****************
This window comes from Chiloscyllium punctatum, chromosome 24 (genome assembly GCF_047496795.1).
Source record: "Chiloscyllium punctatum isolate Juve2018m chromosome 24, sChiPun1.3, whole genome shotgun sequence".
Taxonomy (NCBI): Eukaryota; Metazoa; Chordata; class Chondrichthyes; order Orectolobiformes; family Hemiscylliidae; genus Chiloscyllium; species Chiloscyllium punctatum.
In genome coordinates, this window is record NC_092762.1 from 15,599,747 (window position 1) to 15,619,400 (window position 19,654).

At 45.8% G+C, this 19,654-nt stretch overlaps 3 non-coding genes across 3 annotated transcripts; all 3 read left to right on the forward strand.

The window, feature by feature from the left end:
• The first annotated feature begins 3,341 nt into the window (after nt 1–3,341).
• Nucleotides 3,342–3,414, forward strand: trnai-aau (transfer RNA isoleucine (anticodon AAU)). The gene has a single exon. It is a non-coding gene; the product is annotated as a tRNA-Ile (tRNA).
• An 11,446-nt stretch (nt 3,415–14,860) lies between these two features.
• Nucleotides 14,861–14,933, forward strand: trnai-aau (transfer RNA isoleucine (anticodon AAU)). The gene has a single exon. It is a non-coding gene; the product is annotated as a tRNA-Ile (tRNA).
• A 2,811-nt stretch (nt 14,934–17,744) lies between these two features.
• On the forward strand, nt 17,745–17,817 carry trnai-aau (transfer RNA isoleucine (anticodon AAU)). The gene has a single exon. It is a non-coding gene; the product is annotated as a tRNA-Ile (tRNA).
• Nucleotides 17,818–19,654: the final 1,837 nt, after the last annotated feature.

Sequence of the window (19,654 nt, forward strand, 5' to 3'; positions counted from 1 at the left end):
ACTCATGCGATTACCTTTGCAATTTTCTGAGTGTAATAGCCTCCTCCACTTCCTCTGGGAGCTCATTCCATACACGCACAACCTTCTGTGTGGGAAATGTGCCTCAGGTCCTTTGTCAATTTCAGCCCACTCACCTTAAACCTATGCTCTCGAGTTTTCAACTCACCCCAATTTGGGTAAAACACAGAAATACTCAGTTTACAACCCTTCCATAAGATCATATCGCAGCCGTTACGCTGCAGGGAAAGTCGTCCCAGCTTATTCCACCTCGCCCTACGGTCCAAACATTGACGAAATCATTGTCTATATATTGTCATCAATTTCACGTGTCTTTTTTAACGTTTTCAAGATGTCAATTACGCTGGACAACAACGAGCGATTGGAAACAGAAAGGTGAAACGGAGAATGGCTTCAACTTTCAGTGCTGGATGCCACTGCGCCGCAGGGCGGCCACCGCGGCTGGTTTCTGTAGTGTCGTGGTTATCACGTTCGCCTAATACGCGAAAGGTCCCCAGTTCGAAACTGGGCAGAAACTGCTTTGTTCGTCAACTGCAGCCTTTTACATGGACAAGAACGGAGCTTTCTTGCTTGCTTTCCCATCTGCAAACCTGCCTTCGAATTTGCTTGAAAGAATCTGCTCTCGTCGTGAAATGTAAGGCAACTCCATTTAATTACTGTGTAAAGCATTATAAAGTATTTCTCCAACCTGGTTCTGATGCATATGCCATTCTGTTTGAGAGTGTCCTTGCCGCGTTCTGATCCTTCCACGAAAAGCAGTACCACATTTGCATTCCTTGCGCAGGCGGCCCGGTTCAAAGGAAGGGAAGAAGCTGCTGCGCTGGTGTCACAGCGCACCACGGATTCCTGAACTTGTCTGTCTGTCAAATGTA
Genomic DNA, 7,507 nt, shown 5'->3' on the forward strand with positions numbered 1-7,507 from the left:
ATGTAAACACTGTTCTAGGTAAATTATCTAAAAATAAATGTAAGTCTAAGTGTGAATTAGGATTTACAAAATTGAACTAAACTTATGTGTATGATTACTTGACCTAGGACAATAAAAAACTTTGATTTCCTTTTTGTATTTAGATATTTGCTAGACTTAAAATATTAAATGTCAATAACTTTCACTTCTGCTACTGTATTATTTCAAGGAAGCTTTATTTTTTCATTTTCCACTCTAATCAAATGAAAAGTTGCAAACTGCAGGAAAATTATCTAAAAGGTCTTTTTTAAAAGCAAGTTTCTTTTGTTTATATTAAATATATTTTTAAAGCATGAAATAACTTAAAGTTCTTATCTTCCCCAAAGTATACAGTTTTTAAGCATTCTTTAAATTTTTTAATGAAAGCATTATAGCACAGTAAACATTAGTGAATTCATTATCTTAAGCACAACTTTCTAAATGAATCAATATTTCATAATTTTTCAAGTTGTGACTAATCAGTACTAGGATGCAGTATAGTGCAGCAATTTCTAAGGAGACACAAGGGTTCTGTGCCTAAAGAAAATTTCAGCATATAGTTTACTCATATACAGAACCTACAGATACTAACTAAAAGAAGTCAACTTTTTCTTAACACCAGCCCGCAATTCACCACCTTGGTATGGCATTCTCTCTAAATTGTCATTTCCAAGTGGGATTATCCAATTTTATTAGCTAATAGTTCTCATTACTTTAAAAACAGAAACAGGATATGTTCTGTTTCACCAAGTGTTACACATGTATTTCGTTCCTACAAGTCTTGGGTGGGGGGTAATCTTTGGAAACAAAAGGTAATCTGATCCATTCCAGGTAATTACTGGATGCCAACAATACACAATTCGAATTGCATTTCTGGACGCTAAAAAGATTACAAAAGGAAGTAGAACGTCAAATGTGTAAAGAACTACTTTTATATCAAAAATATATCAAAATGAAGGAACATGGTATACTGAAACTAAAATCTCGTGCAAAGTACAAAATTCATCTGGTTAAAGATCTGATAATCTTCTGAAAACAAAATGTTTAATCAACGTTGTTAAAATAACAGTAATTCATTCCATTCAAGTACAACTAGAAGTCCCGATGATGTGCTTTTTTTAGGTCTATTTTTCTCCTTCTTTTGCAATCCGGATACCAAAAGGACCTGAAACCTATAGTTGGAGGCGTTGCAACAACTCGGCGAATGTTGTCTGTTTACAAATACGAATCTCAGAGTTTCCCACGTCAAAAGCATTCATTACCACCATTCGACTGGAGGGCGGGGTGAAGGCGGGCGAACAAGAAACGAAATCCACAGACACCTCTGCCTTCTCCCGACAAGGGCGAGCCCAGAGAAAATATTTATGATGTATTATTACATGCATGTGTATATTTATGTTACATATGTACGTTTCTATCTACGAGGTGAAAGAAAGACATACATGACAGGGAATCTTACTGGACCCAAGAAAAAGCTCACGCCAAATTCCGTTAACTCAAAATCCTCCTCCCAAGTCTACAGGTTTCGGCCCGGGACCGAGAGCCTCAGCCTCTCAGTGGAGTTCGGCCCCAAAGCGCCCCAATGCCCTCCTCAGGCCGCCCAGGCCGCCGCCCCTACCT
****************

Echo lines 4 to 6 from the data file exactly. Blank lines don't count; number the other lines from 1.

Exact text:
In genome coordinates, this window is record NC_092762.1 from 15,599,747 (window position 1) to 15,619,400 (window position 19,654).

At 45.8% G+C, this 19,654-nt stretch overlaps 3 non-coding genes across 3 annotated transcripts; all 3 read left to right on the forward strand.

The window, feature by feature from the left end: